Medicare Tax Rates For 2022

So, how much is Medicare tax in 2022? The total Medicare tax rate is 2.9%. This amount is split between the employee and employer, with each paying 1.45%. This creates one disadvantage for self-employed individuals. Those individuals are treated as both the employee and employer. Therefore, they must pay the full 2.9% Medicare tax on their own. This is why the self-employment tax seems a little higher than the tax on a traditional employee.

Medicare taxes also apply to many different types of income. You must pay the tax on Medicare wages or earned income, such as wages and tips. The tax laws also require payment of the tax on other forms of income, such as bonuses, commissions, and even taxable benefits. Typically, these taxes are withheld by your employer each pay period. You may see these taxes lumped together with the Social Security tax into a single line item on your paystub called FICA taxes. The total FICA tax rate is 7.65%. This amount includes both the Medicare tax and the Social Security tax. These rates are the same for all filers regardless of filing status. So, all taxpayers will see these same amounts on their tax returns.

Previously, Medicare taxes did not apply to unearned income. However, that changed in 2013 due to the Affordable Care Act (ACA). You might now owe Medicare taxes on capital gains or other unearned income, thanks to the net investment income tax levied by the ACA. We will discuss the details of this tax more in a later section of this article.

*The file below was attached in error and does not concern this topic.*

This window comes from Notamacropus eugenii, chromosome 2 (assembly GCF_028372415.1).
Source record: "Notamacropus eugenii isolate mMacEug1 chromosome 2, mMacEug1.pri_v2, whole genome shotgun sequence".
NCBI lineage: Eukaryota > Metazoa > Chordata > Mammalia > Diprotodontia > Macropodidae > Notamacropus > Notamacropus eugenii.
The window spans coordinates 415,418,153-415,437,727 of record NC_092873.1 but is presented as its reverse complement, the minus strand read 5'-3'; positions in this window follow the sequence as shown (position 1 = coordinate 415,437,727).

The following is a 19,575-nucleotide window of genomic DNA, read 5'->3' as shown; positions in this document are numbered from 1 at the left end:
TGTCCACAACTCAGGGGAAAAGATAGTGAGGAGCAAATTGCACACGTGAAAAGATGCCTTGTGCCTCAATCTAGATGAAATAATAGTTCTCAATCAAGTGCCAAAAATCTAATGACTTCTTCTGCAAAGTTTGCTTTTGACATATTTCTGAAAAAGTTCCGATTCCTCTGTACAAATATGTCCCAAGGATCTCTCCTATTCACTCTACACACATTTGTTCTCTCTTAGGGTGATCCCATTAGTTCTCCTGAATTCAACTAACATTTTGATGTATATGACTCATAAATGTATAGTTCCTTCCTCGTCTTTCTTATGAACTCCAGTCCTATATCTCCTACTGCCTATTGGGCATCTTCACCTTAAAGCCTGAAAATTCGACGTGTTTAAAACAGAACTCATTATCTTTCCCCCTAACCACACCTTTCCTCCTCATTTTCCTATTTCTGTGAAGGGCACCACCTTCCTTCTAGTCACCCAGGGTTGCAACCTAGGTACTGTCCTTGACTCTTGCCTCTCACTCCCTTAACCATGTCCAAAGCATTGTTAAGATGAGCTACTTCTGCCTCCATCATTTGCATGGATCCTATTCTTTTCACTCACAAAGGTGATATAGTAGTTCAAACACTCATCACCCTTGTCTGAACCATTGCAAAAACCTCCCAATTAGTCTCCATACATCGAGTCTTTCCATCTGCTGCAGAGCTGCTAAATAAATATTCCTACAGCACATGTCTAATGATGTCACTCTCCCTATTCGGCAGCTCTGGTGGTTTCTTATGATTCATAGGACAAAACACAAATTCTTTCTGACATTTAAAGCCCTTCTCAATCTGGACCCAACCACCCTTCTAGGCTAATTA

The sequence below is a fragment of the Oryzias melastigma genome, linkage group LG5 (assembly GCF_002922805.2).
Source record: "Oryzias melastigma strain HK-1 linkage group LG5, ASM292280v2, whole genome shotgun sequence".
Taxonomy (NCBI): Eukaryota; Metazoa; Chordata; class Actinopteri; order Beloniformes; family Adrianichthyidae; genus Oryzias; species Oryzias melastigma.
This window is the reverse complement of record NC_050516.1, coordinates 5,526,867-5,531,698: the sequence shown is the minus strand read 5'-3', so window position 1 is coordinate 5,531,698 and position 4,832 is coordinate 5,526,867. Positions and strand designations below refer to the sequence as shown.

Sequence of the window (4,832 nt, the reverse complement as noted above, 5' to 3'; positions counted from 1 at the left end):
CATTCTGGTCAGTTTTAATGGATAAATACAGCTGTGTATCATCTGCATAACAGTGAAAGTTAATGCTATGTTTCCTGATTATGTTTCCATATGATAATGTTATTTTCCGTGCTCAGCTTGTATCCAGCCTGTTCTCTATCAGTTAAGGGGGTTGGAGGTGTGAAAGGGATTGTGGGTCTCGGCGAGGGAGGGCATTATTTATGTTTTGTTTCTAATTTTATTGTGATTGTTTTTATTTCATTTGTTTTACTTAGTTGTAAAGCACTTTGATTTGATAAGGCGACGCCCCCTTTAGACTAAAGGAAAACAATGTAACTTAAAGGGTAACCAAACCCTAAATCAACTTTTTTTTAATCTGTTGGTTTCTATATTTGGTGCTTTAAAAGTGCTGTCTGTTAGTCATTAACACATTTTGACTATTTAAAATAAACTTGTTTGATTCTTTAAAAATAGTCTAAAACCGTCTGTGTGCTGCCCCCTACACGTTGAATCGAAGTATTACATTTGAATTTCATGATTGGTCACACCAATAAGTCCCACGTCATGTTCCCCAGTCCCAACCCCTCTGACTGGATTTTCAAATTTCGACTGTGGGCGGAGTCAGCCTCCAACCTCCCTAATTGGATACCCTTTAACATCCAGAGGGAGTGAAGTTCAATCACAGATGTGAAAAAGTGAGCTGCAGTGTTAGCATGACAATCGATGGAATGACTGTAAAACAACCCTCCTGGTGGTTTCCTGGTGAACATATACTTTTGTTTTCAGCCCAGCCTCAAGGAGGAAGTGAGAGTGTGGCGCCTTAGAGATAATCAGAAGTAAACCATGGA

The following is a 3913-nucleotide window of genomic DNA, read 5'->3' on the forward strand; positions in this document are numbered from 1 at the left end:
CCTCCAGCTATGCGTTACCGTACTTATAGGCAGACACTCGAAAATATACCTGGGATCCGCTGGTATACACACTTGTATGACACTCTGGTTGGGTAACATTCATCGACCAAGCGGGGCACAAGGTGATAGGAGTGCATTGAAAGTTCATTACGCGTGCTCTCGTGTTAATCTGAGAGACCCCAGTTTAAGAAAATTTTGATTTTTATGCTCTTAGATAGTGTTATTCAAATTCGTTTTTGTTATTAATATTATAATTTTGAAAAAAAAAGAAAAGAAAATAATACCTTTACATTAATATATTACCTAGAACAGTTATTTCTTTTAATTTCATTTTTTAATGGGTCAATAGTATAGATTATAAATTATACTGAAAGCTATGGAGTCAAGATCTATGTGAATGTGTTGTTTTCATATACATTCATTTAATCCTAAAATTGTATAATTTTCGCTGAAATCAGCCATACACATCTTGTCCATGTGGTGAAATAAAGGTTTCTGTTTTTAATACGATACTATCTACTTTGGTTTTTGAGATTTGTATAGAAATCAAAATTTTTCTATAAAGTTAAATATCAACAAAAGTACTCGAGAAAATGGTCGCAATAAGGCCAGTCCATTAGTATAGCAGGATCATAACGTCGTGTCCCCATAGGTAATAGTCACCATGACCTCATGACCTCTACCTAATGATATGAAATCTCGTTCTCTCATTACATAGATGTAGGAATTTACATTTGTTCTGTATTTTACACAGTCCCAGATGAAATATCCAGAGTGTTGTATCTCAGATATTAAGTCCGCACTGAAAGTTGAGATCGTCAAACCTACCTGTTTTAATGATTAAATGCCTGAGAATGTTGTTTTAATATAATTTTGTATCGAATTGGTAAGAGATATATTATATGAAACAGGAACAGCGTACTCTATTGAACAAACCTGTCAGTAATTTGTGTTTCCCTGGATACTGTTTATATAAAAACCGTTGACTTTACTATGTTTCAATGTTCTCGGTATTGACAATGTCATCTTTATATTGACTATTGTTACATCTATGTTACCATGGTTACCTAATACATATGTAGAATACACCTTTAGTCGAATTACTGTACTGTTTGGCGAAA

Medicare Tax Wage Limits

You probably already know that there is a wage limit on Social Security taxes. In 2022, the Social Security tax limit is $147,000. This means that you will not pay Social Security taxes on any income above $147,000 during the calendar year. However, there is no wage base limit for Medicare taxes. You will owe Medicare taxes on all earned income during the year, regardless of how high your adjusted gross income goes. Thankfully, you do get a small break for income above $200,000 each year. The amount owed on earned income above $200,000 is called the Additional Medicare tax, and it will be discussed in more detail in the next section.


Additional Medicare Tax

The Affordable Care Act introduced two new Medicare surtaxes in 2013 to help fund Medicare expansion. These two taxes are the net investment income tax and the additional Medicare tax. Here are the details of each.

First, the net investment income tax makes some unearned income subject to Medicare taxes. Prior to the ACA, only earned income was subject to the Medicare tax. This tax applies to things like capital gains, rental income, nonqualified annuities, and some other items. The rate of this tax is 3.8%. Income from most retirement plans would be excluded from this tax, but you should check with your financial expert to be sure.